Study found the joy it brings is a bigger factor than wanting to exercise
By Randy Dotinga
FRIDAY, Sept. 1, 2017 (HealthDay News) -- Why do people walk their dogs? A new British study suggests it's not for the exercise.
Instead, dog owners appear to like to take their pups for walks because it makes them happy.
"It's clear from our findings that dog walking is used to meet the emotional needs of the owner as well as the needs of the dog," said study author Carri Westgarth, a research fellow at the University of Liverpool.
"This may explain why pilot dog walking interventions with messages focused on health or social benefits have not been particularly successful," she added.
The researchers interviewed 26 dog owners about dog walking and examined written comments about the experience. The study authors found that while dog owners often like to say the walks are to help the dog, the people also gain a benefit in terms of happiness -- but only as long as they think the dog is having a good time.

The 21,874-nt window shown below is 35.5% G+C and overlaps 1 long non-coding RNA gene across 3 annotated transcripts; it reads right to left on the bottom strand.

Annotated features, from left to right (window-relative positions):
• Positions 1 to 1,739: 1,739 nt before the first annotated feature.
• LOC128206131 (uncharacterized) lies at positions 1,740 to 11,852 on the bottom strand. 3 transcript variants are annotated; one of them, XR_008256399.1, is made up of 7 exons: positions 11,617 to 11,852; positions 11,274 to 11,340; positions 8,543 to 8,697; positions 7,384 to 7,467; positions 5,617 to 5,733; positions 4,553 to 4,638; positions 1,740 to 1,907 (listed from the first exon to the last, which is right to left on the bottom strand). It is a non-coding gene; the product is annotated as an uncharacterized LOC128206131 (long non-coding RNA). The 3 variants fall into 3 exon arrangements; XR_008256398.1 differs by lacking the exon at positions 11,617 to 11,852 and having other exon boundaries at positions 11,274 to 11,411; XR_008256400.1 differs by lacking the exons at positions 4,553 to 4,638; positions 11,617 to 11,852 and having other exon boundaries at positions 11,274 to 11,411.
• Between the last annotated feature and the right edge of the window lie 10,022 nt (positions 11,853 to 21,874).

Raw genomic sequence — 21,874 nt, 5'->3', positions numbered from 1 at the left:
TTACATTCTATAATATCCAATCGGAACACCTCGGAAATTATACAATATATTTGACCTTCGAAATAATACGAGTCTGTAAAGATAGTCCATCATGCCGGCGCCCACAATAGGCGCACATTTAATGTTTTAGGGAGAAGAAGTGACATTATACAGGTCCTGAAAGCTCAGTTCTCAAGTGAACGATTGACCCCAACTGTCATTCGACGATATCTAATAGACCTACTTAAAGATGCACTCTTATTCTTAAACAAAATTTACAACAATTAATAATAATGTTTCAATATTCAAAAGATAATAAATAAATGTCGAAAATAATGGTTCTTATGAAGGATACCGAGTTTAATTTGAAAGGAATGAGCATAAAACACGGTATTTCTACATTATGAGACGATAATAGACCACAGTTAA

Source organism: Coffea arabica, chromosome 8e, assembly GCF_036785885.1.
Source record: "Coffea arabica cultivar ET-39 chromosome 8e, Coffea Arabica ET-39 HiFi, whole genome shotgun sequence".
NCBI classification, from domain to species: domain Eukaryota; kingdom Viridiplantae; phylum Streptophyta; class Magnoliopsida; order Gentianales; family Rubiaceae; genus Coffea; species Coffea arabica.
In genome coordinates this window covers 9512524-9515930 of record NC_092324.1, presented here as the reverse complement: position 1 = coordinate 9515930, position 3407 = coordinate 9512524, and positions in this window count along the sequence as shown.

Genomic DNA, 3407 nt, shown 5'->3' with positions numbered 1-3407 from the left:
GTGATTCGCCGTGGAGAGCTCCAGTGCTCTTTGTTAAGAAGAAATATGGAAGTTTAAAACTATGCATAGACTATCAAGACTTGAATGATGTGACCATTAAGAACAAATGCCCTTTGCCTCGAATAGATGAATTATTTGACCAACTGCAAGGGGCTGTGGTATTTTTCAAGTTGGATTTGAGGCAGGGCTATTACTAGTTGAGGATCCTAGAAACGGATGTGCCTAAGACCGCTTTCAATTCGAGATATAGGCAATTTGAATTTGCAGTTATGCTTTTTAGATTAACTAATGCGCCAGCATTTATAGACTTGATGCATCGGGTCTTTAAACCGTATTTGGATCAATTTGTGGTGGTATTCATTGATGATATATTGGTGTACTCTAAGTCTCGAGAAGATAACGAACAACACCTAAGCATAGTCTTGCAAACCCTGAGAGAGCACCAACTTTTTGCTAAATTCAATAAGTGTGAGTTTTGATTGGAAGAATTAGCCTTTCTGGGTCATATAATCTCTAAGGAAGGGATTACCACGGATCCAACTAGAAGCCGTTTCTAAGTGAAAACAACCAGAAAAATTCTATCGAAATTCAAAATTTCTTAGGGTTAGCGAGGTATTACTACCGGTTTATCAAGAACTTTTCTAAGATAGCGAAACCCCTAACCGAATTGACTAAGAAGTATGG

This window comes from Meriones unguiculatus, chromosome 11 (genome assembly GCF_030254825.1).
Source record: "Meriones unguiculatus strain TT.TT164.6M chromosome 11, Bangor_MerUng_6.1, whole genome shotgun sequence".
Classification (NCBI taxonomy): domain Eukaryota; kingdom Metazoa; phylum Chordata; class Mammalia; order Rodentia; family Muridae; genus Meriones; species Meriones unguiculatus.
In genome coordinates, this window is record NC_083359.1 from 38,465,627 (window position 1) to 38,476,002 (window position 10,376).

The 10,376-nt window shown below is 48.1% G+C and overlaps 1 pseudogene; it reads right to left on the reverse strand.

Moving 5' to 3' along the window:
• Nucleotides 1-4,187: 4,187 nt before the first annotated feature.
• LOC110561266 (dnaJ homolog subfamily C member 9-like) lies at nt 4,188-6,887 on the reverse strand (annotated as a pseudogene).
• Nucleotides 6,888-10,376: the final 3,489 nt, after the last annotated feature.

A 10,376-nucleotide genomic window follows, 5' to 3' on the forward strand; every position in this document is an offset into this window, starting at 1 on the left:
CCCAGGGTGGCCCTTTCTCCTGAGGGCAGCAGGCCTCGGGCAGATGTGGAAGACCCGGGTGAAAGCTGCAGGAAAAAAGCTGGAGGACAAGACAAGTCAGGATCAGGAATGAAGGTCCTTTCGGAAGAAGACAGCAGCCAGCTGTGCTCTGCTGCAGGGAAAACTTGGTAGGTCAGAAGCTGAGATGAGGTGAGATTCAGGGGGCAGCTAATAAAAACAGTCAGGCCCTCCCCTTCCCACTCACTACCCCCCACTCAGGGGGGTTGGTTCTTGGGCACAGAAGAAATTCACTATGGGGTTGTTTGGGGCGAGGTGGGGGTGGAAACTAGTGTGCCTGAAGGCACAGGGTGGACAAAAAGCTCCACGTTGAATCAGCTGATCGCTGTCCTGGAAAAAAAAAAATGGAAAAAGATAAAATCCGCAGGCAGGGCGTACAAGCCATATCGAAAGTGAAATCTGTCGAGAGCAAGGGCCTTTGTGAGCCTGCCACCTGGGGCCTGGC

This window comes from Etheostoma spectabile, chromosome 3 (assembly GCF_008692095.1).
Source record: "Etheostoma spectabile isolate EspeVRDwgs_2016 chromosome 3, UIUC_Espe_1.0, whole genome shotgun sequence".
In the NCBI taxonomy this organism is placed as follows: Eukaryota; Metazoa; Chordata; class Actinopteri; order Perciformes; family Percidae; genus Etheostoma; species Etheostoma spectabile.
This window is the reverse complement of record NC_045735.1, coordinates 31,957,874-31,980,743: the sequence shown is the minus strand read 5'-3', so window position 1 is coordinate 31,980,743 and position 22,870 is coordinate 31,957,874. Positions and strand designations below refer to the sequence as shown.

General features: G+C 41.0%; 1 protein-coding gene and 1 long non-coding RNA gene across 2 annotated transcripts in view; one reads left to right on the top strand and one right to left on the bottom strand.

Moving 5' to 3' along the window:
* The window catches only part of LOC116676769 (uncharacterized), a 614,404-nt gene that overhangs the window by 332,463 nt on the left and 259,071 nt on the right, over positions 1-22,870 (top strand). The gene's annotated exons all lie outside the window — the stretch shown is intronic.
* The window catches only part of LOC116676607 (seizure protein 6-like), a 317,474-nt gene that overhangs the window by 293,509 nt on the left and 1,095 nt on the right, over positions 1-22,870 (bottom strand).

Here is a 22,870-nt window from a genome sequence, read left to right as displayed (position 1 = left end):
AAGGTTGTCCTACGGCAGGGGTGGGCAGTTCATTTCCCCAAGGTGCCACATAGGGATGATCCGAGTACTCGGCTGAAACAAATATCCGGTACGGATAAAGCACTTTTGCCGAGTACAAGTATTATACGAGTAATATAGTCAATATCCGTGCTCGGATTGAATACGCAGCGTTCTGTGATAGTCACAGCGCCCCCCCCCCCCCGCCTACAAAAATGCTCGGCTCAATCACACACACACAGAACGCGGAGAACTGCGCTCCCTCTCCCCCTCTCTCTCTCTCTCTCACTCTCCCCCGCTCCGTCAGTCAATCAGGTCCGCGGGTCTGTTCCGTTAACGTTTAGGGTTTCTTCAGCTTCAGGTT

If the dog is acting up, "lazy" or old, the researchers found, dog owners may be less likely to take them for walks.
Also, other benefits of walking -- such as getting exercise and meeting other dog owners -- didn't appear to be as large a factor in terms of motivation for people.
"The factors that motivate dog walking are extremely complex, yet we know they can strongly motivate human health behavior," Westgarth said. "It is crucial to understand why owners walk their dogs if we are to be able to effectively promote owners to walk their dogs more."
The researchers noted that a dog owner who briskly walks for 30 minutes a day will get more than the recommended minimum amount of exercise each week.
Possible key points for future interventions to increase dog walking are to promote how it may increase the dog's, and thus the owner's, happiness," Westgarth said.
The study was published Aug. 30 in the International Journal of Environmental Research and Public Health.
For more on the benefits of walking, visit the U.S. Centers for Disease Control and Prevention.
SOURCE: University of Liverpool, news release, Aug. 30, 2017
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